After four cycles of chemotherapy, FDG PET response assessment in paediatric HL patients with a bulky mass is a good predictor of TTP and disease outcome. Moreover, in patients with a PR on CT, PET was able to differentiate those with a longer TTP. In paediatric HL patients with a bulky mass and in patients with a PR on CT, response on FDG PET was an independent predictive factor.

Keywords

Hodgkin’s lymphoma FDG PET Paediatric Bulky masses Interim evaluation Response assessment 

Notes

Acknowledgments

AIEOP (Associazione Italiana di Ematologia e Oncologia Pediatrica) is acknowledged for its support of the current research. AIRC (Associazione Italiana per la Ricerca sul Cancro) is acknowledged for the fellowship support provided to Angelo Castello with the grant no. 18923.

Compliance with ethical standards

Ethical approval

All procedures performed in the AIEOP-LH 2004 protocol involving human participants were in accordance with the ethical standards of the institutional and/or national research committee and with the principles of the 1964 Declaration of Helsinki and its later amendments or comparable ethical standards.

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Copyright information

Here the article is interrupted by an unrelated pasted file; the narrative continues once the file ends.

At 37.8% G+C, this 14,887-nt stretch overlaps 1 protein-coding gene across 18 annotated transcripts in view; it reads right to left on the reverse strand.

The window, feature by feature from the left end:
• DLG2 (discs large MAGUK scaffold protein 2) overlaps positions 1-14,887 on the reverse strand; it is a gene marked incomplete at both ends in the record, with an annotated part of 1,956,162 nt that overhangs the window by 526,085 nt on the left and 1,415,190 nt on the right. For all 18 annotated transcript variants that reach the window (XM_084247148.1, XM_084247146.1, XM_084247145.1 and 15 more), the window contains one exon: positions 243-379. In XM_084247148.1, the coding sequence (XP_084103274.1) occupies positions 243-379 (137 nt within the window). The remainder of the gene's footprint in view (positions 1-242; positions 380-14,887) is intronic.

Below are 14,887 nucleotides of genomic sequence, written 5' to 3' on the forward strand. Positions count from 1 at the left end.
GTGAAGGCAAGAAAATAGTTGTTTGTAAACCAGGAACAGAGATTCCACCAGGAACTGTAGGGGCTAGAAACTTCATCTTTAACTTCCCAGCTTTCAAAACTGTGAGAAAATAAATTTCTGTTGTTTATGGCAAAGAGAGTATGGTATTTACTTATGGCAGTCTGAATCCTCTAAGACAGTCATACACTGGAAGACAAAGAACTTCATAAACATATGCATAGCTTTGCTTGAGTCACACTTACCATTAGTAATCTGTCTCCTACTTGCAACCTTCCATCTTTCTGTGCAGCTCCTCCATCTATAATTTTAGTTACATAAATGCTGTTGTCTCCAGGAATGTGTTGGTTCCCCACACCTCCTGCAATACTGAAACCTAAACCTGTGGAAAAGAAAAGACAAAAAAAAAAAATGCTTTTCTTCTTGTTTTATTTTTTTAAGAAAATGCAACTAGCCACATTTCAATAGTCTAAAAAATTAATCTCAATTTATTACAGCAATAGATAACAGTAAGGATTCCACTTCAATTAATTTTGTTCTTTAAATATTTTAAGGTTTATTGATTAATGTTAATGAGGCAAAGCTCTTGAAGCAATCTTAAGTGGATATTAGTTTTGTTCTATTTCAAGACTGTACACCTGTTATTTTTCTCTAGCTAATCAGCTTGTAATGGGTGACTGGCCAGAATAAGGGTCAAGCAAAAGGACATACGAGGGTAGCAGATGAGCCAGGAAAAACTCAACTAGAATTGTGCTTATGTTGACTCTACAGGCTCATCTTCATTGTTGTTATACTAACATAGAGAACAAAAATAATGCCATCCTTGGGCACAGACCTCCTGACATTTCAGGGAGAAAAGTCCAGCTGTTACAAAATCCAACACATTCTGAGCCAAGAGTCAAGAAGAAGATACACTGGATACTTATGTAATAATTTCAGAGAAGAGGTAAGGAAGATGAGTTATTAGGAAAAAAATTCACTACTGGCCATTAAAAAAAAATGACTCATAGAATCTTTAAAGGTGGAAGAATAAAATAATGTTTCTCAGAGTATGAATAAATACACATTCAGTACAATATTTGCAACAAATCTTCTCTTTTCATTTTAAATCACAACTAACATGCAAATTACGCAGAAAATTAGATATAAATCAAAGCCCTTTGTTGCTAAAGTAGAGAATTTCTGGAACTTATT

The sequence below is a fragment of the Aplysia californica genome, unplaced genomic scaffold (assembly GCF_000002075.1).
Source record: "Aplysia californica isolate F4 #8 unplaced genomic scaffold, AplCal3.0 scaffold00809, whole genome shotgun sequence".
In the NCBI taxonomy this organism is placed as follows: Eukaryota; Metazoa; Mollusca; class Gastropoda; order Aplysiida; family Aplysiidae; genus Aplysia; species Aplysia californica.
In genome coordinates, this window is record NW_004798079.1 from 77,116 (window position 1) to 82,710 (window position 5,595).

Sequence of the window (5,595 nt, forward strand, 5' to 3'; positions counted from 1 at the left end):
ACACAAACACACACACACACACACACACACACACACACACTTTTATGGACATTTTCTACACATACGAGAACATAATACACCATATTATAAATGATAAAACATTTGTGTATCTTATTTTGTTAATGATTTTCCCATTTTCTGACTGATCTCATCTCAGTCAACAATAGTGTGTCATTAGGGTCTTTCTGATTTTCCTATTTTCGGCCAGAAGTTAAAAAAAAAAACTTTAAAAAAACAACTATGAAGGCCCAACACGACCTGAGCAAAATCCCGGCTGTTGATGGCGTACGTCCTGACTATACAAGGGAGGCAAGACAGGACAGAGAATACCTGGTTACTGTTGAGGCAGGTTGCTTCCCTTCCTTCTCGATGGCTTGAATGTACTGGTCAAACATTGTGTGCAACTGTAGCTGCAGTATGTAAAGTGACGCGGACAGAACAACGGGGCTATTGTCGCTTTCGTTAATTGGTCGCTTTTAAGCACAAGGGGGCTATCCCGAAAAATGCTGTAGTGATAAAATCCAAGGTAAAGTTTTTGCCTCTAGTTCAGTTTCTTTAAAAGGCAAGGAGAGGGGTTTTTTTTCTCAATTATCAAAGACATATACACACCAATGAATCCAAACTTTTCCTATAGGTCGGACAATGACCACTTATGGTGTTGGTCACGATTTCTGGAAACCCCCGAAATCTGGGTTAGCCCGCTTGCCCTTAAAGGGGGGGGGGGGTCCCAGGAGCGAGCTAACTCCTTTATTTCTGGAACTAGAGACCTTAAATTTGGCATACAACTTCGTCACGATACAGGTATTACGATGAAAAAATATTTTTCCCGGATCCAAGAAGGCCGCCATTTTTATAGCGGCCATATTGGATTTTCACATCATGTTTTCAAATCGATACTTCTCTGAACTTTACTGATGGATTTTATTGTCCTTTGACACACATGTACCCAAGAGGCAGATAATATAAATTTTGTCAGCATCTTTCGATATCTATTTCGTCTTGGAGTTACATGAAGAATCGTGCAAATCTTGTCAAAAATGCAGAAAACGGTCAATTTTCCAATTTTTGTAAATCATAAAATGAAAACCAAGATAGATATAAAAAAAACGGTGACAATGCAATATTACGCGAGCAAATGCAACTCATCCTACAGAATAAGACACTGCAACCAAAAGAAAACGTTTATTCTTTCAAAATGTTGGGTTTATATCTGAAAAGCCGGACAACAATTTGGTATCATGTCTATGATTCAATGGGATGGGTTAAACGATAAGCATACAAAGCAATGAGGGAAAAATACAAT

© Springer-Verlag GmbH Germany, part of Springer Nature 2018

Authors and Affiliations

  • Egesta Lopci
    • 1
  • Maurizio Mascarin
    • 2
  • Arnoldo Piccardo
    • 3
  • Angelo Castello
    • 1
  • Caterina Elia
    • 2
  • Luca Guerra
    • 4
  • Eugenio Borsatti
    • 5
  • Alessandra Sala
    • 6
  • Alessandra Todesco
    • 7
  • Pietro Zucchetta
    • 8
  • Piero Farruggia
    • 9
  • Angelina Cistaro
    • 10
  • Salvatore Buffardi
    • 11
  • Patrizia Bertolini
    • 12
  • Maurizio Bianchi
    • 13
  • Maria Luisa Moleti
    • 14
  • Feisal Bunkheila
    • 15
  • Paolo Indolfi
    • 16
  • Franca Fagioli
    • 13
  • Alberto Garaventa
    • 17
  • Roberta Burnelli
    • 18
  • AIEOP Hodgkin Lymphoma Study Group, Italy
  1. 1.Nuclear Medicine DepartmentHumanitas Clinical and Research HospitalRozzanoItaly
  2. 2.AYA and Pediatric RadiotherapyIRCCS Centro di Riferimento OncologicoAvianoItaly
  3. 3.Nuclear MedicineGalliera HospitalGenoaItaly
  4. 4.Nuclear MedicineHospital San GerardoMonzaItaly
  5. 5.Nuclear MedicineCentro di Riferimento OncologicoAvianoItaly
  6. 6.Pediatric DivisionHospital San GerardoMonzaItaly
  7. 7.Pediatric DivisionUniversity HospitalPadovaItaly
  8. 8.Nuclear Medicine DepartmentUniversity HospitalPadovaItaly
  9. 9.Pediatric DivisionOspedale dei BambiniPalermoItaly
  10. 10.Positron Emission Tomography Centre IRMET S.p.A. AffideaTurinItaly
  11. 11.Department of OncologyHospital Santobono-PausiliponNaplesItaly
  12. 12.Hematology and Pediatric OncologyAzienda OspedalieraParmaItaly
  13. 13.OncohematologyRegina Margherita HospitalTorinoItaly
  14. 14.Pediatric Oncohematology, Hospital Umberto IUniversity La SapienzaRomeItaly
  15. 15.RadiotherapyHospital San SalvatorePesaroItaly
  16. 16.Department of PediatricsII University HospitalNaplesItaly
  17. 17.Hematology and Pediatric OncologyGaslini HospitalGenoaItaly
  18. 18.Pediatric Onco-hematologic UnitUniversity Hospital S. AnnaFerraraItaly